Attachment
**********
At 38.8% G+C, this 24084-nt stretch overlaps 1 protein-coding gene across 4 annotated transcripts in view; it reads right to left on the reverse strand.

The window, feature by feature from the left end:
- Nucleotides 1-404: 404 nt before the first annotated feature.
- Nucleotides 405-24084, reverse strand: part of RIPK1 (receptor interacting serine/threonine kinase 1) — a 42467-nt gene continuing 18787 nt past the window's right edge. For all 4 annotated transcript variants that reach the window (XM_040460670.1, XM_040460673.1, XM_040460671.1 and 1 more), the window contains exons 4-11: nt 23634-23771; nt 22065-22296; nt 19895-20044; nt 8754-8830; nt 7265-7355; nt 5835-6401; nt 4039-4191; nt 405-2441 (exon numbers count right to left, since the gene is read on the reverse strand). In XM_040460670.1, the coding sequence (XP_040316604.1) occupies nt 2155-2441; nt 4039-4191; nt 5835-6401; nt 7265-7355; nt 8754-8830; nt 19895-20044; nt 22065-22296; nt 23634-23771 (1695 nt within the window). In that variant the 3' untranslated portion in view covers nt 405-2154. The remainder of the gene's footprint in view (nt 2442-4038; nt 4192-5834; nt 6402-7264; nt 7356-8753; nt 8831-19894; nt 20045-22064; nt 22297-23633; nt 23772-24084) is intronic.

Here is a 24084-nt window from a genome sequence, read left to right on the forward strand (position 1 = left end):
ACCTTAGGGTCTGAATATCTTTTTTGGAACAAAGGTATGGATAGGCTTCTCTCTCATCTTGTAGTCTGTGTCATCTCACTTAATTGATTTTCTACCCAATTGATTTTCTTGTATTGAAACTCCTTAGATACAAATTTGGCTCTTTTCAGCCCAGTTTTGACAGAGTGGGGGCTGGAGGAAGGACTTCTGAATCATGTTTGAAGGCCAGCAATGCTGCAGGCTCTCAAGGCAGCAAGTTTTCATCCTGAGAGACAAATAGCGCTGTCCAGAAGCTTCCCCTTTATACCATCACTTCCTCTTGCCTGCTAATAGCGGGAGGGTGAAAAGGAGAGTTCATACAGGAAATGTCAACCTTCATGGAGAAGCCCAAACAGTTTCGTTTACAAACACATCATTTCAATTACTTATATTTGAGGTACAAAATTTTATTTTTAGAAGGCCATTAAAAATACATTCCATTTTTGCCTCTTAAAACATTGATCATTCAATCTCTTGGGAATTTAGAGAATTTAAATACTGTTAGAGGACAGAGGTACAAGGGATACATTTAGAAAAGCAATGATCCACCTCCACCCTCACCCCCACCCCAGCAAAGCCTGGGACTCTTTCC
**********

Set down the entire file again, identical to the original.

At 38.8% G+C, this 24084-nt stretch overlaps 1 protein-coding gene across 4 annotated transcripts in view; it reads right to left on the reverse strand.

The window, feature by feature from the left end:
- Nucleotides 1-404: 404 nt before the first annotated feature.
- Nucleotides 405-24084, reverse strand: part of RIPK1 (receptor interacting serine/threonine kinase 1) — a 42467-nt gene continuing 18787 nt past the window's right edge. For all 4 annotated transcript variants that reach the window (XM_040460670.1, XM_040460673.1, XM_040460671.1 and 1 more), the window contains exons 4-11: nt 23634-23771; nt 22065-22296; nt 19895-20044; nt 8754-8830; nt 7265-7355; nt 5835-6401; nt 4039-4191; nt 405-2441 (exon numbers count right to left, since the gene is read on the reverse strand). In XM_040460670.1, the coding sequence (XP_040316604.1) occupies nt 2155-2441; nt 4039-4191; nt 5835-6401; nt 7265-7355; nt 8754-8830; nt 19895-20044; nt 22065-22296; nt 23634-23771 (1695 nt within the window). In that variant the 3' untranslated portion in view covers nt 405-2154. The remainder of the gene's footprint in view (nt 2442-4038; nt 4192-5834; nt 6402-7264; nt 7356-8753; nt 8831-19894; nt 20045-22064; nt 22297-23633; nt 23772-24084) is intronic.

Here is a 24084-nt window from a genome sequence, read left to right on the forward strand (position 1 = left end):
ACCTTAGGGTCTGAATATCTTTTTTGGAACAAAGGTATGGATAGGCTTCTCTCTCATCTTGTAGTCTGTGTCATCTCACTTAATTGATTTTCTACCCAATTGATTTTCTTGTATTGAAACTCCTTAGATACAAATTTGGCTCTTTTCAGCCCAGTTTTGACAGAGTGGGGGCTGGAGGAAGGACTTCTGAATCATGTTTGAAGGCCAGCAATGCTGCAGGCTCTCAAGGCAGCAAGTTTTCATCCTGAGAGACAAATAGCGCTGTCCAGAAGCTTCCCCTTTATACCATCACTTCCTCTTGCCTGCTAATAGCGGGAGGGTGAAAAGGAGAGTTCATACAGGAAATGTCAACCTTCATGGAGAAGCCCAAACAGTTTCGTTTACAAACACATCATTTCAATTACTTATATTTGAGGTACAAAATTTTATTTTTAGAAGGCCATTAAAAATACATTCCATTTTTGCCTCTTAAAACATTGATCATTCAATCTCTTGGGAATTTAGAGAATTTAAATACTGTTAGAGGACAGAGGTACAAGGGATACATTTAGAAAAGCAATGATCCACCTCCACCCTCACCCCCACCCCAGCAAAGCCTGGGACTCTTTCC